Blue crabs are also a huge commercial fishery, that has been historically centered on the Chesapeake Bay, and is increasing in other regions. In the U.S., it is of significant culinary and economic importance, particularly in Louisiana, North Carolina, Chesapeake Bay, and New Jersey, even becoming Maryland’s largest fishery. In 2013, its national market value was of $192 mi, and in 2016, 49.6 mi pounds of blue crabs were harvested only from Chesapeake Bay.
Summarizing everything from climate change to crabs’ market… scientific studies help us understanding the whole picture of the possible impact of a changing climate on economically valuable species, which is crucial to determine the future state of the environment. Changes in thickness, hardness and element content of those crabs’ carapace can have huge impacts on their mobility, feeding mode, protection, fitness and, therefore, survival. With a lower survival rate, their stocks will experience a decrease, having a direct effect on the national and world economy. Not even to mention their biological value and the need of management, given the fishing number, that could be a whole another article. And it is not only about crabs, we still have shrimp, lobster, oyster, and clam fisheries on top of that, which will all be also affected by OA. Economic losses of an eventual disappearance of such animals is just a fraction of the real impact in the whole planet ecosystem. So next time you read something like “U.S. leadership is indispensable to countering an anti-growth energy agenda that is detrimental to U.S. economic and energy security interests” on developing clean energy, keep all that in mind.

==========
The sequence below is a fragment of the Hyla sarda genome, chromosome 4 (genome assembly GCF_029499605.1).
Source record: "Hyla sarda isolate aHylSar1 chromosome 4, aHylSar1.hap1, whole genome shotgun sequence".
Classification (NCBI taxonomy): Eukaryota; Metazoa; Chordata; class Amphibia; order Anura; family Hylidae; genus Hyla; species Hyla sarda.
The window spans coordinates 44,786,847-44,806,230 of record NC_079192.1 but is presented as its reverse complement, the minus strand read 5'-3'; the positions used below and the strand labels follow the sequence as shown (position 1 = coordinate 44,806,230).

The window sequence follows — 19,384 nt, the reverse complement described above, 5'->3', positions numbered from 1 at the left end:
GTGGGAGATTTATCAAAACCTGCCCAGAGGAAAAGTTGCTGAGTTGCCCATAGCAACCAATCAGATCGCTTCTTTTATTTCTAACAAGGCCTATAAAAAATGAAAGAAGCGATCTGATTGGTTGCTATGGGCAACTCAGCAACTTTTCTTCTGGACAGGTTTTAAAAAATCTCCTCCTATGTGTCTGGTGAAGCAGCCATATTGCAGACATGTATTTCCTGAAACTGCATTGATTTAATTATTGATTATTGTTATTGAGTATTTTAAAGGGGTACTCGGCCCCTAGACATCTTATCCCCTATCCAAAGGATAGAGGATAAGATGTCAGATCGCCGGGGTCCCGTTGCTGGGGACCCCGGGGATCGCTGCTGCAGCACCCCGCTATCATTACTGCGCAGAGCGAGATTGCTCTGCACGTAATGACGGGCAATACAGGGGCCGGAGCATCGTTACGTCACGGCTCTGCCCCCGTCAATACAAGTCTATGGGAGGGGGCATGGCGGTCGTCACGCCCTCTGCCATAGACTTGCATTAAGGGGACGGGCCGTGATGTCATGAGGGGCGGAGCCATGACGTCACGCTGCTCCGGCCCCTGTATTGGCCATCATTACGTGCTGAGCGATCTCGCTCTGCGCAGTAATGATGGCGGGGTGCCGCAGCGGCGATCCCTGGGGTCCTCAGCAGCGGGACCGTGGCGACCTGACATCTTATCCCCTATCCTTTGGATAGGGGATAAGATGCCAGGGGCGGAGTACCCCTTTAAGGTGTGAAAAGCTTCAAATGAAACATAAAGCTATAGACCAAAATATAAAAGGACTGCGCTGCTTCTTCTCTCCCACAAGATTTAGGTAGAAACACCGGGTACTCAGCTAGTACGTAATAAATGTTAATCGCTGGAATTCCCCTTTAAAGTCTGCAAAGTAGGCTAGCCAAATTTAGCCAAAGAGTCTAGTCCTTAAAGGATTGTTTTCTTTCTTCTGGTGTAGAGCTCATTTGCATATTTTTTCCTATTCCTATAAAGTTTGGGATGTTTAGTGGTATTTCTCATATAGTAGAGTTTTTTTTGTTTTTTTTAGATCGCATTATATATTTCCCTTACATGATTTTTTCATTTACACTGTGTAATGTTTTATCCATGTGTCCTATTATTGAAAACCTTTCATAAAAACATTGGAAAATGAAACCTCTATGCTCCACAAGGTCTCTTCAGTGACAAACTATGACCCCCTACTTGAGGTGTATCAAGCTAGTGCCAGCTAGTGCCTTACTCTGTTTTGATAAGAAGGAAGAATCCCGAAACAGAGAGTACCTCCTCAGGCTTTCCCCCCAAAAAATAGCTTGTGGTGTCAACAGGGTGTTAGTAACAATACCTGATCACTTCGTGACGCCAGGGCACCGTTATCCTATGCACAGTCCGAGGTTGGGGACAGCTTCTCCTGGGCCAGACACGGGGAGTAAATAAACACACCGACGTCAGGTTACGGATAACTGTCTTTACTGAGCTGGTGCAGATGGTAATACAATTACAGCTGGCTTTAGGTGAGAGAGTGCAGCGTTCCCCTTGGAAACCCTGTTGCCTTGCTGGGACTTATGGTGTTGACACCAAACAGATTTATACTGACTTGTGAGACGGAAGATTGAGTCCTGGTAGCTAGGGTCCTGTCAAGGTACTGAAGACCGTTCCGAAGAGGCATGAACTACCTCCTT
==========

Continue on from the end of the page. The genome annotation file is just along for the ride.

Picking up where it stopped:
Coffey, W. D., et al. (2017). Ocean acidification leads to altered micromechanical properties of the mineralized cuticle in juvenile red and blue king crabs. Journal of Experimental Marine Biology and Ecology, 495, 1-12.
Garber-Tonts, B, and Lee, J. (2016). Stock assessment and fishery evaluation report for the king and tanner crab fisheries of the Gulf of Alaska and Bering Sea/Aleutian Islands area: economic status of the BSAI king and tanner crab fisheries off Alaska. Seattle, WA. https://www.afsc.noaa.gov/REFM/Socioeconomics/SAFE/crab_safe/Crab_Economic_SAFE_2015.pdf
Glandon, H. L., et al. (2018). Counteractive effects of increased temperature and pCO2 on the thickness and chemistry of the carapace of juvenile blue crab, Callinectes sapidus, from the Patuxent River, Chesapeake Bay. Journal of Experimental Marine Biology and Ecology, 498, 39-45.